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Th e 2nd Congress of the Pan-Slavic Association of Dermatovenereologists, belgrade 1931

Abstract

The Pan-Slavic Association of Dermatovenereologists (PSADVs) was founded in May 1928, and it included dermatologic associations of Bulgaria, Czechoslovakia, Poland and Yugoslavia. Its president was Prof. Krzysztalowicz from Poland. The 1st Congress of this association was held in Warsaw in 1929, and the 2nd Congress was organized by the Association of Dermatovenereologists of Yugoslavia (ADVY), in Belgrade in 1931. The president of the Organizing Committee was Prof. Đorđe Đorđevic, and the secretary Assoc. Prof. Milan Kićevac from the Clinic of Dermatovenereology in Belgrade. The Congress was attended by representatives of Slavic national associations, as well as by representatives of French, Romanian, Greek and Turkish dermatology. The number of participants amounted to 160 physicians and 60 members of their families.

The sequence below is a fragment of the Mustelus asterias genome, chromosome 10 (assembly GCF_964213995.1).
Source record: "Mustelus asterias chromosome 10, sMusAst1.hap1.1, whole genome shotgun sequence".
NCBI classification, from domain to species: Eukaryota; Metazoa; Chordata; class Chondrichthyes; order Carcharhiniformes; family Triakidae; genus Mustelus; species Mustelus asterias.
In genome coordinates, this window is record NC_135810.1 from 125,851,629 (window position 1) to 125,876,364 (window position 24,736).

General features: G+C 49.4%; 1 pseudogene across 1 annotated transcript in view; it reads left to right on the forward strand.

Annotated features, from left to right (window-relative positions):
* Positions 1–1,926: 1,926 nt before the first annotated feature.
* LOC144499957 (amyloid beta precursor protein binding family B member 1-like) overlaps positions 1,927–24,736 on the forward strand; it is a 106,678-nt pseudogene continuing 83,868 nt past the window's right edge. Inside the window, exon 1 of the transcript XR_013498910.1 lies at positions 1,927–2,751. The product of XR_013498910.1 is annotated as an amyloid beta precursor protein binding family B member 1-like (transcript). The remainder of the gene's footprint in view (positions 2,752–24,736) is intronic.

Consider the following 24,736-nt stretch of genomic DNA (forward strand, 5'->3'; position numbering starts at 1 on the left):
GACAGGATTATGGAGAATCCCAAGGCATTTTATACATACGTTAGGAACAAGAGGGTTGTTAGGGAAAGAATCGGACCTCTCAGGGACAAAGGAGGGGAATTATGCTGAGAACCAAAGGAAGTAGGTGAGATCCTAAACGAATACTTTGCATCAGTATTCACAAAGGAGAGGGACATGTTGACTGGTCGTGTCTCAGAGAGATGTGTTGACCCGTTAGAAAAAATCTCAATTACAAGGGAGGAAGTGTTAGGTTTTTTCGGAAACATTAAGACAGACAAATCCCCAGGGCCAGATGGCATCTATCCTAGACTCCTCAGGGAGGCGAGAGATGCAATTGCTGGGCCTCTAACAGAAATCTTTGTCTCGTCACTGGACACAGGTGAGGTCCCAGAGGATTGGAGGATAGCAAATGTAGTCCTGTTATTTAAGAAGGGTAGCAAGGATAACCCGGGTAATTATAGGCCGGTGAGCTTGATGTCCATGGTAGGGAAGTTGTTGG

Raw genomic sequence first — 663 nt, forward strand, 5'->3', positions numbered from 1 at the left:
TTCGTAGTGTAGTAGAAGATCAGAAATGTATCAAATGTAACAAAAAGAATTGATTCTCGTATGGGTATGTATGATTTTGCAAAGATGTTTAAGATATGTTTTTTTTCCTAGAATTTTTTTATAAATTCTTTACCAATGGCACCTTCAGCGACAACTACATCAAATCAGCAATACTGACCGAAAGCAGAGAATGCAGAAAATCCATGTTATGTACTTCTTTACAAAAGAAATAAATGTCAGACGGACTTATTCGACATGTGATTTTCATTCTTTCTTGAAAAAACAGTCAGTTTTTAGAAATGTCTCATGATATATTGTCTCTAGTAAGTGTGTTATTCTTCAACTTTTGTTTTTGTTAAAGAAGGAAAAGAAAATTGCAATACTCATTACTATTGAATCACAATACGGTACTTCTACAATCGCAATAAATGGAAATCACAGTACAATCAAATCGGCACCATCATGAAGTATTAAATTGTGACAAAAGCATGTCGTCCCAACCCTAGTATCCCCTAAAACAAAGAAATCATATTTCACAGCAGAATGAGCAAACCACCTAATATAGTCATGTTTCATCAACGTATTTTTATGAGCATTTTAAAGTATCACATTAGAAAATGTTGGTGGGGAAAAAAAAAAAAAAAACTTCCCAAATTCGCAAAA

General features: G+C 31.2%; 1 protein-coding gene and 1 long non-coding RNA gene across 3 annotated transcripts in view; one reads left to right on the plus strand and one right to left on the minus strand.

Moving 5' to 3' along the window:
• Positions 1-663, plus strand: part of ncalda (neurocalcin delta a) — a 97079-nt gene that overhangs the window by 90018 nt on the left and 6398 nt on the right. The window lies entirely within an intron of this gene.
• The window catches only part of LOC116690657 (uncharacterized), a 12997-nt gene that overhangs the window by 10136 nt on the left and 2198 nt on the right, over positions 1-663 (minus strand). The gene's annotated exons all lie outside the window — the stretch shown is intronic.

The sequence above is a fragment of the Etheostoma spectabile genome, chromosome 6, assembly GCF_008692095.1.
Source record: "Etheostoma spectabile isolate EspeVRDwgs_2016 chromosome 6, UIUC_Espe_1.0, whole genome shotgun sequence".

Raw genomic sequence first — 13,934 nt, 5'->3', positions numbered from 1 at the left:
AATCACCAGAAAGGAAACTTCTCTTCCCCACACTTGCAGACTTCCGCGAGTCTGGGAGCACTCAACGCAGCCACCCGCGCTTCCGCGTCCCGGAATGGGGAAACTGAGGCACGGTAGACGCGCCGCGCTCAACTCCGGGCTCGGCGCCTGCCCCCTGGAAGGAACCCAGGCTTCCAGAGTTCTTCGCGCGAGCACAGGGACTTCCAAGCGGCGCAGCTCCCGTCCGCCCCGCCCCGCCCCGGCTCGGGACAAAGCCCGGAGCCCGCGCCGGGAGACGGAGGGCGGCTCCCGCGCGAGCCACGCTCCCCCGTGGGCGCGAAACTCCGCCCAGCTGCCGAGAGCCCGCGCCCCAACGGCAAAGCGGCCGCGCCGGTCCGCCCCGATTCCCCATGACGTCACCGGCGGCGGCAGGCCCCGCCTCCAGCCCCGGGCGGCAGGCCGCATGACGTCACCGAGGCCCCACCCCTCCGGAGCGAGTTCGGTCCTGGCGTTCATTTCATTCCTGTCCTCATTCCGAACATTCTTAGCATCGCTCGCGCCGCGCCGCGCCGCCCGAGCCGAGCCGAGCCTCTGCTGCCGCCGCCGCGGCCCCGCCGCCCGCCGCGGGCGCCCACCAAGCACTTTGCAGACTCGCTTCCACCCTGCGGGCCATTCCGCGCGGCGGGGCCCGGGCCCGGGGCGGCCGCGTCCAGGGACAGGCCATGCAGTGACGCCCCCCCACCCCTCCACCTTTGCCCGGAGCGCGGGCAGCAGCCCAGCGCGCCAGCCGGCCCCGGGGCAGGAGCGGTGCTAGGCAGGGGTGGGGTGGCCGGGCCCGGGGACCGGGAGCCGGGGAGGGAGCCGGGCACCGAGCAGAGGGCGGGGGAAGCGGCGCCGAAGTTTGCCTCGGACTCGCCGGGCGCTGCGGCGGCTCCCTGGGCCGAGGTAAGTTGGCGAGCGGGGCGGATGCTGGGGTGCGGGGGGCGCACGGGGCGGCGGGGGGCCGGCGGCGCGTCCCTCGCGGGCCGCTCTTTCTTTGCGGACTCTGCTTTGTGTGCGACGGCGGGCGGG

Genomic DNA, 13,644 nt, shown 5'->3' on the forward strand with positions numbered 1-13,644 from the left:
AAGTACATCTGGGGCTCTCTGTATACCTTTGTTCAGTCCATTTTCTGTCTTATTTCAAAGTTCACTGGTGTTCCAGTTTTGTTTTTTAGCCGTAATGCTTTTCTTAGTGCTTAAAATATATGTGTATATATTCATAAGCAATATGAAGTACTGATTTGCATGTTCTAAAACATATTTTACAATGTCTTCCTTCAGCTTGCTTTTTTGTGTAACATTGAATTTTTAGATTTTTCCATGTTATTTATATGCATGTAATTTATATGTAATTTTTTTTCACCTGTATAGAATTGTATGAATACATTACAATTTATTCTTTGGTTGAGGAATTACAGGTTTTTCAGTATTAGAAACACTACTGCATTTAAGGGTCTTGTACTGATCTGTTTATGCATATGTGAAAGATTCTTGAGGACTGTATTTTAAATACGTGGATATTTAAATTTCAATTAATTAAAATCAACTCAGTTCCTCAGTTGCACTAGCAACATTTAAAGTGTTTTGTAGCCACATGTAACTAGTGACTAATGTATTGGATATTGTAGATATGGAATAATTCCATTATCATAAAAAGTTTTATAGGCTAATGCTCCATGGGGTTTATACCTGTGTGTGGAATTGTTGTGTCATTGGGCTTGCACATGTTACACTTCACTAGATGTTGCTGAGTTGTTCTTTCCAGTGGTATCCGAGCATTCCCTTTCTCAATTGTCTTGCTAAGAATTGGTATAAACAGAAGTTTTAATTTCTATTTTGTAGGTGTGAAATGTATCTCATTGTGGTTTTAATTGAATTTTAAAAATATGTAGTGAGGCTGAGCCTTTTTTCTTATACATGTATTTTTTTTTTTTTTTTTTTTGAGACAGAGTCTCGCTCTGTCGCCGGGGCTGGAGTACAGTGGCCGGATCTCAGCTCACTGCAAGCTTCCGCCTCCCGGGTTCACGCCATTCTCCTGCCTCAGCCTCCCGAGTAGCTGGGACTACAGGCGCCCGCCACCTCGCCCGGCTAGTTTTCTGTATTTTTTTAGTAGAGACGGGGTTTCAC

According to the report of Ilić S., 104 papers had been presented: 48 from Yugoslavia (37 from Serbia, 3 from Croatia, 3 from Macedonia, and 5 from Bosnia), 23 from Czechoslovakia, 18 from Poland, 8 from France, 5 from Romania, 1 from Turkey, and 1 from Greece.

Most papers were from the area of sexually transmitted diseases: 43 papers (41.35% of the total number). Out of these, 27 papers were on syphilis, followed by gonorrhea with 9 papers. There were both research and experimental papers. The authors insisted on assessing diagnostic and therapeutic issues, as well as disease prevention.

The second most frequent group of diseases accounted for eczema. The problem included the defi nition and pathogenesis of the disease. The third group of diseases was tuberculosis. The results of experiments on animals were studied pointing out the need for reclassifi cation of skin tuberculosis in relation to internal tuberculosis.

A small number of papers were on other infections of the skin and genitals, as well as individual cases of various dermatoses. During the Congress, social events were also organized, as well as a banquet on the ship Alexander I cruising on the Danube and Sava. Optional travel tours to all parts of Yugoslavia were also offered.

Soon after the Congress, foreign journals published reports on its high professional level and the entire organization.

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